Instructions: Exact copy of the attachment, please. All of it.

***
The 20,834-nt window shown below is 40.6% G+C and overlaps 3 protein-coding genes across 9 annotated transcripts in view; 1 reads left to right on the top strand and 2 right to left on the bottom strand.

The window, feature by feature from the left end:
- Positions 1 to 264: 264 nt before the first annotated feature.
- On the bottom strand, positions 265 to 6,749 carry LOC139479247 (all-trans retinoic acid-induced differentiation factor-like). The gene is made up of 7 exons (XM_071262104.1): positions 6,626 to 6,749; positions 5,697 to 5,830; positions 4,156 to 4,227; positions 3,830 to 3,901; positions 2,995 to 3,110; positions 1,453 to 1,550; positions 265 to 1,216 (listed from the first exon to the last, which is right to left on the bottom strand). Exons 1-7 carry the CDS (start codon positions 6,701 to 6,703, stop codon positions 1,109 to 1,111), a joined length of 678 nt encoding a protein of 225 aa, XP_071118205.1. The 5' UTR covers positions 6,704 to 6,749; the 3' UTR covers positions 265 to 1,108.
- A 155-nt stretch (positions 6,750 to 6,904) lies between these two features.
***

The 20,834-nt window shown below is 40.6% G+C and overlaps 3 protein-coding genes across 9 annotated transcripts in view; 1 reads left to right on the top strand and 2 right to left on the bottom strand.

The window, feature by feature from the left end:
- Positions 1 to 264: 264 nt before the first annotated feature.
- On the bottom strand, positions 265 to 6,749 carry LOC139479247 (all-trans retinoic acid-induced differentiation factor-like). The gene is made up of 7 exons (XM_071262104.1): positions 6,626 to 6,749; positions 5,697 to 5,830; positions 4,156 to 4,227; positions 3,830 to 3,901; positions 2,995 to 3,110; positions 1,453 to 1,550; positions 265 to 1,216 (listed from the first exon to the last, which is right to left on the bottom strand). Exons 1-7 carry the CDS (start codon positions 6,701 to 6,703, stop codon positions 1,109 to 1,111), a joined length of 678 nt encoding a protein of 225 aa, XP_071118205.1. The 5' UTR covers positions 6,704 to 6,749; the 3' UTR covers positions 265 to 1,108.
- A 155-nt stretch (positions 6,750 to 6,904) lies between these two features.